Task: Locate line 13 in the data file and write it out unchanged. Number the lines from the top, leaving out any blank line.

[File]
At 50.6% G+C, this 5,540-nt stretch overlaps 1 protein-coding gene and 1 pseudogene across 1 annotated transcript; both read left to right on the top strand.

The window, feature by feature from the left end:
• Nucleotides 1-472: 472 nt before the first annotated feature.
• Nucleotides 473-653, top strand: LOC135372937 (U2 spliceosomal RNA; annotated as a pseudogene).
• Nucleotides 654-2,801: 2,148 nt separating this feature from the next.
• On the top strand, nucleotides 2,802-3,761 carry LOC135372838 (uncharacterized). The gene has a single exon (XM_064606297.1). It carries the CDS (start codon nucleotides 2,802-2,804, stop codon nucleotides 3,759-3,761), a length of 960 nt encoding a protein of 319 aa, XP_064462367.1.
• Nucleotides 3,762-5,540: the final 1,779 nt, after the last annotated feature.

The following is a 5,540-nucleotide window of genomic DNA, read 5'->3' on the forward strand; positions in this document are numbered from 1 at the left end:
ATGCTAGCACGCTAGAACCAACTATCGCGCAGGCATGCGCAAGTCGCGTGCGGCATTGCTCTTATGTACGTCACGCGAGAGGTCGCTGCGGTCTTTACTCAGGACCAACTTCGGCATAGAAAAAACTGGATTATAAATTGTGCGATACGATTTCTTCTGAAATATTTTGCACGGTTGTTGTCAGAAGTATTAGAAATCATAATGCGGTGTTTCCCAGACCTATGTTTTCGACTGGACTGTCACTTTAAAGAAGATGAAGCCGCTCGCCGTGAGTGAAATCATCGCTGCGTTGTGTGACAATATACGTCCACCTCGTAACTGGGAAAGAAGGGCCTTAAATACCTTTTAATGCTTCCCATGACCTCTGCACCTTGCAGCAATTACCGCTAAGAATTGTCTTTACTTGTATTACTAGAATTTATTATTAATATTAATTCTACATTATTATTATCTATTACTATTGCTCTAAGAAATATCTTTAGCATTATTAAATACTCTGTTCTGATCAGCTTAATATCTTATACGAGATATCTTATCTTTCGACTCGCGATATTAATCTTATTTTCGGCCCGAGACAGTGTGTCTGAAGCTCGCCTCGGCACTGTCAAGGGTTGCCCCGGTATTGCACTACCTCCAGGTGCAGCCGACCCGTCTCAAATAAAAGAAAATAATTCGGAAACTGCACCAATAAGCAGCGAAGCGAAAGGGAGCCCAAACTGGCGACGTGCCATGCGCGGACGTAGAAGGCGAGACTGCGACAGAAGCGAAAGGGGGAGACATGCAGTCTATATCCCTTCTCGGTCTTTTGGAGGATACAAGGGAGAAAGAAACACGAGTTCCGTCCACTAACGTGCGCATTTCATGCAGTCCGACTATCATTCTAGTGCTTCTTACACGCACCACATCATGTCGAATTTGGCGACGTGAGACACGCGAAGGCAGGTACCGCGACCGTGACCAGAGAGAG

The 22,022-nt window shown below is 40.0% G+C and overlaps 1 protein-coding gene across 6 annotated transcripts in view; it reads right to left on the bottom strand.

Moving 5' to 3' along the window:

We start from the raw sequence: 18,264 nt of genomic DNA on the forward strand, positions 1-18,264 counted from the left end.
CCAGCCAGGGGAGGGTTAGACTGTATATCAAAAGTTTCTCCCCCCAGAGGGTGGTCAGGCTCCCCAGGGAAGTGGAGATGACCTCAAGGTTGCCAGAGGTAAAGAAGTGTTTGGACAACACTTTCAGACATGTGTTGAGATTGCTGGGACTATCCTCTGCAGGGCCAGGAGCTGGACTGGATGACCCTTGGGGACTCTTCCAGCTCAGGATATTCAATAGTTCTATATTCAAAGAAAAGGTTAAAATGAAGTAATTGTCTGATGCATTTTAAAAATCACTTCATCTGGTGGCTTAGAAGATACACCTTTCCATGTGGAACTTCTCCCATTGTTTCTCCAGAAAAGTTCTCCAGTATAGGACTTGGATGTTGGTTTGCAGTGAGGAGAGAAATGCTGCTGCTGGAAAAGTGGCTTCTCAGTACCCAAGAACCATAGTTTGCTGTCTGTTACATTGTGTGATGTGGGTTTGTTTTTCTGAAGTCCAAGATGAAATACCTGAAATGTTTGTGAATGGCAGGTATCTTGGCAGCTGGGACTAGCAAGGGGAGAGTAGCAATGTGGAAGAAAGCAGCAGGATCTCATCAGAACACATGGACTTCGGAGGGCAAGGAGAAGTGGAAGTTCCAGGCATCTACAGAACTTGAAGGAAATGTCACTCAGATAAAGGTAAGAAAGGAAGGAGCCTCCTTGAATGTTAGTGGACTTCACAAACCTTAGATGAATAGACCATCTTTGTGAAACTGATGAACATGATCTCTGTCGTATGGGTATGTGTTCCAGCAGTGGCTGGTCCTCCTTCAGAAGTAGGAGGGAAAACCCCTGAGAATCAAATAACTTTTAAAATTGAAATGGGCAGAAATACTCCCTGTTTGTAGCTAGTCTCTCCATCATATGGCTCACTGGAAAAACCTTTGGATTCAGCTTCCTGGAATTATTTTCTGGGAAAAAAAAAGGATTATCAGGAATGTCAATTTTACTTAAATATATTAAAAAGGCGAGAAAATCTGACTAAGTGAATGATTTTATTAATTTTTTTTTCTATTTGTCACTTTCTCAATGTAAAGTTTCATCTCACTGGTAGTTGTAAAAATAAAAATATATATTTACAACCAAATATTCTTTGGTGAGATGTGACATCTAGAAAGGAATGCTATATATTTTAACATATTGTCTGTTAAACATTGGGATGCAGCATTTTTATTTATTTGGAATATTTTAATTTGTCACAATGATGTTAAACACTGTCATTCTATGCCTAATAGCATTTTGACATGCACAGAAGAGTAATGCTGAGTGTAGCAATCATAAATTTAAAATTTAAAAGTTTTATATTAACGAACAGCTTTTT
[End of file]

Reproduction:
CCAGCCAGGGGAGGGTTAGACTGTATATCAAAAGTTTCTCCCCCCAGAGGGTGGTCAGGCTCCCCAGGGAAGTGGAGATGACCTCAAGGTTGCCAGAGGTAAAGAAGTGTTTGGACAACACTTTCAGACATGTGTTGAGATTGCTGGGACTATCCTCTGCAGGGCCAGGAGCTGGACTGGATGACCCTTGGGGACTCTTCCAGCTCAGGATATTCAATAGTTCTATATTCAAAGAAAAGGTTAAAATGAAGTAATTGTCTGATGCATTTTAAAAATCACTTCATCTGGTGGCTTAGAAGATACACCTTTCCATGTGGAACTTCTCCCATTGTTTCTCCAGAAAAGTTCTCCAGTATAGGACTTGGATGTTGGTTTGCAGTGAGGAGAGAAATGCTGCTGCTGGAAAAGTGGCTTCTCAGTACCCAAGAACCATAGTTTGCTGTCTGTTACATTGTGTGATGTGGGTTTGTTTTTCTGAAGTCCAAGATGAAATACCTGAAATGTTTGTGAATGGCAGGTATCTTGGCAGCTGGGACTAGCAAGGGGAGAGTAGCAATGTGGAAGAAAGCAGCAGGATCTCATCAGAACACATGGACTTCGGAGGGCAAGGAGAAGTGGAAGTTCCAGGCATCTACAGAACTTGAAGGAAATGTCACTCAGATAAAGGTAAGAAAGGAAGGAGCCTCCTTGAATGTTAGTGGACTTCACAAACCTTAGATGAATAGACCATCTTTGTGAAACTGATGAACATGATCTCTGTCGTATGGGTATGTGTTCCAGCAGTGGCTGGTCCTCCTTCAGAAGTAGGAGGGAAAACCCCTGAGAATCAAATAACTTTTAAAATTGAAATGGGCAGAAATACTCCCTGTTTGTAGCTAGTCTCTCCATCATATGGCTCACTGGAAAAACCTTTGGATTCAGCTTCCTGGAATTATTTTCTGGGAAAAAAAAAGGATTATCAGGAATGTCAATTTTACTTAAATATATTAAAAAGGCGAGAAAATCTGACTAAGTGAATGATTTTATTAATTTTTTTTTCTATTTGTCACTTTCTCAATGTAAAGTTTCATCTCACTGGTAGTTGTAAAAATAAAAATATATATTTACAACCAAATATTCTTTGGTGAGATGTGACATCTAGAAAGGAATGCTATATATTTTAACATATTGTCTGTTAAACATTGGGATGCAGCATTTTTATTTATTTGGAATATTTTAATTTGTCACAATGATGTTAAACACTGTCATTCTATGCCTAATAGCATTTTGACATGCACAGAAGAGTAATGCTGAGTGTAGCAATCATAAATTTAAAATTTAAAAGTTTTATATTAACGAACAGCTTTTT